“Having a winning team definitely helps and it doesn’t matter which format it’s been in. In T20, one guy can win a game on the night, but the team with the most in-form players will win the competition. So the four-day games have provided nice momentum, lots of guys have made big contributions.

“So we don’t have to hide anyone, we’re not trying to fill any gaps, all the guys have performed on the field in recent weeks. If you’re out of form in T20 cricket, you get exposed very quickly,” Morkel said on Tuesday at the announcement that Multiply would be the franchise’s team sponsor in the CSA T20 Slam.

“But I’m the one guy who’s had an extended holiday. The challenge has been to stay fit, so I played a bit of club cricket, although that’s not at the same intensity. So this week I’ll make sure I get some good practice in, match-sharpness is the key, and I can also fall back on experience to an extent,” the all-rounder added.

Last season the Titans went on a record-breaking eight-match winning streak to top the log and then win the final they hosted against the Dolphins, but life could be a bit harder for them this time around, certainly in the initial stages of the competition.

“We have almost a completely different team, last season we had Quinton de Kock scoring over 400 runs on his own and Chris Morris and Tabraiz Shamsi making it very hard to chase down our scores. Those guys won games on their own and we’ve also lost someone like Graeme van Buuren, who did very well too, and Mangaliso Mosehle.

“So we need to find our combinations quickly, even though there are a few older guys still around, that’s no guarantee for success. We’re starting from scratch again and we’ll definitely have to bowl smarter. But we’re still a strong team, we’ll look at Aiden Markram up front, he’s a bit of an unknown factor in T20, and our middle and lower-order is very strong with myself, David Wiese, Qaasim Adams and Farhaan Behardien all coming in back-to-back. We can really take on attacks if we get good starts,” Morkel said.

Century-maker Faf equips himself with patience 0

Posted on September 05, 2016 by Ken

 

South Africa captain Faf du Plessis has shown in limited-overs cricket that he has all the strokes, but he said after his determined unbeaten century against New Zealand on Sunday that he has decided that the most important tool to equip himself with in Test cricket is patience.

Du Plessis batted for 377 minutes and faced 234 balls as he finished with 112 not out on the second day of the second Test at SuperSport Park in Centurion on Sunday and, while some may have considered it slow and heavy going at times, he was pleased with the pacing of his innings.

“I feel like I’ve been hitting the ball quite nicely, so I just wanted to make sure I knuckled down and made it count. My game plan now is to be very patient and wait for the bowlers to come into the right areas. When I’m at my best in Test cricket is when I mentally tire out the opposition and then, when the opportunity to score quick runs comes, I take it. I believe in what I do and my game plan,” Du Plessis said after the close of play which came with South Africa in firm control, New Zealand teetering on 38 for three in reply to their 481 for eight declared.

Although South Africa’s top five batsmen all passed 50 for just the second time in their Test history – the previous occasion being the 2010 Test against India at the same venue – Du Plessis said conditions had not been easy for batting.

“Since Day One it’s been a pitch where a lot happens and we needed one guy to anchor the innings and keep them out for as long as possible. We thought that 400 would be a really good score on that pitch, which still has a lot going for it. The batsmen up front did very well to be so patient and 481 was a very good result for us.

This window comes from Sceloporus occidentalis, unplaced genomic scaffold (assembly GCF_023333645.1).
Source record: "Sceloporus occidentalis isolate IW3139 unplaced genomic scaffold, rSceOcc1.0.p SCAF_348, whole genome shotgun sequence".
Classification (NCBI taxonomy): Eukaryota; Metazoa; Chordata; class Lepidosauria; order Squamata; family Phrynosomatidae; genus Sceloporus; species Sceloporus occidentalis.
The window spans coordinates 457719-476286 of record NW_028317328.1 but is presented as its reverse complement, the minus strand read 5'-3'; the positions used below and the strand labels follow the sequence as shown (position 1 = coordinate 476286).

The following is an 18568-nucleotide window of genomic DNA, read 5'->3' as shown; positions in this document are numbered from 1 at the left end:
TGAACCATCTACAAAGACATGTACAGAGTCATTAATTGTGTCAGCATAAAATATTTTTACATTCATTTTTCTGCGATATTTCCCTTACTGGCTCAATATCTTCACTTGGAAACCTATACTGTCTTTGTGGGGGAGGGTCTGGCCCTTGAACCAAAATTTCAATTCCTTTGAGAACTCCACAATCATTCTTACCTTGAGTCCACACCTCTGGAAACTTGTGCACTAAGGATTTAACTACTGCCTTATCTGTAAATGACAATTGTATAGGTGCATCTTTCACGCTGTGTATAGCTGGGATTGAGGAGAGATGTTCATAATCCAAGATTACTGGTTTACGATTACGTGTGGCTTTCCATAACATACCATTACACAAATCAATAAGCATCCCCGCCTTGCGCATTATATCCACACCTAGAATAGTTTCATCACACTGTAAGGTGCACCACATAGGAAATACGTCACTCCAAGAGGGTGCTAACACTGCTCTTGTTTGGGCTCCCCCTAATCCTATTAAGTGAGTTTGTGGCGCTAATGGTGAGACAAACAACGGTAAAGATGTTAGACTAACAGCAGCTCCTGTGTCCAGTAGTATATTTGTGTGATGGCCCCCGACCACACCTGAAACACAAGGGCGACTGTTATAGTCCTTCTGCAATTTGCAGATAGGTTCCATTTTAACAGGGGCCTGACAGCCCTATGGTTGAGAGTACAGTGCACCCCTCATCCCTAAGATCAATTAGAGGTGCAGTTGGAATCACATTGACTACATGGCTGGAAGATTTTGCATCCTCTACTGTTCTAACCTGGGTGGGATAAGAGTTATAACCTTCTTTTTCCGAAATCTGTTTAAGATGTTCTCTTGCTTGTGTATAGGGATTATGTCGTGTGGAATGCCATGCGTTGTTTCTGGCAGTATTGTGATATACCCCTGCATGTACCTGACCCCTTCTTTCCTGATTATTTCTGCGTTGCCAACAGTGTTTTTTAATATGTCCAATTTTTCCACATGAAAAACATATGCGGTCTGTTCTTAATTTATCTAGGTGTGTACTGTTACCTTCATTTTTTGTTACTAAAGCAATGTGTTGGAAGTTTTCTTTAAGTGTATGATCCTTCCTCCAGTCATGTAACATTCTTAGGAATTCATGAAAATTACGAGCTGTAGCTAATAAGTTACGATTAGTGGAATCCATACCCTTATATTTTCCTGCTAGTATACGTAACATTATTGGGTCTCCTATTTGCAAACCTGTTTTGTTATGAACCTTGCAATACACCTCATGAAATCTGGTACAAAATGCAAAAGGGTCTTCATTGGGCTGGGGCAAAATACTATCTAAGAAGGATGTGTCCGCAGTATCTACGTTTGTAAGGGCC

“The grass stands up a bit more in the morning and late afternoon and in the last hour you can see the indentations in the pitch because of the light, but when the sun is shining brightly the pitch looks fine. That sort of thing plays on your mind and the ball also grips more when there is more moisture in the air,” Du Plessis said.

The skipper added, however, that it is not going to be easy to run through the New Zealand batting line-up on Monday.

“The pitch has speeded up a bit from the first day and we anticipate that it will be up-and-down on day five, but days two and three are the best days for batting. So we expect to work hard, we’ll have to be really patient. It’s going to be a grafting day with the ball to set up the game, we need to be relentless on that off stump, back-of-a-length, and then it will be a challenge for the New Zealand batsmen,” Du Plessis said.

Du Plessis’ century could not have come at a better time, ending a run of 11 Tests without a hundred, while it was also heartening to see JP Duminy get some runs, the left-hander stroking 88 as he and the captain took their overnight fourth-wicket partnership to 71 on Sunday morning.

“JP is hugely talented and we just wanted to give him confidence and back him by batting him at four and it came off very well. You can see he’s in good touch and he’s being more positive, that’s what he’s changed, which has led to a better mindset. Hopefully it’s the beginning of a new era for him.

“For myself, I’m just happy to prove to my critics that I still belong. Whether I’m captain or not, I need to score runs,” Du Plessis said.

While Du Plessis was enjoying his century and a thoroughly successful day for the Proteas, his old backyard opponent and childhood friend Neil Wagner took the plaudits for New Zealand, taking five for 86 in 39 overs of impressive toil.

“Neil bowled very well, he’s aggressive, he likes to bowl short and attack the batsman. He’s a grafter, he runs in most of the day and tries his best,” Du Plessis acknowledged.

Tim Southee, the leader of the Black Caps attack, also praised the Pretoria-born and educated left-arm seamer.

“Neil has been outstanding for a long period of time and he reaped the rewards for his efforts. He generally bowls the tough overs, nine out of ten times he’s on when the pitch has flattened out and the ball is older, but he finds a way. He never gives up and keeps running in,” Southee said.

http://www.citizen.co.za/1267500/century-maker-faf-equips-himself-with-patience/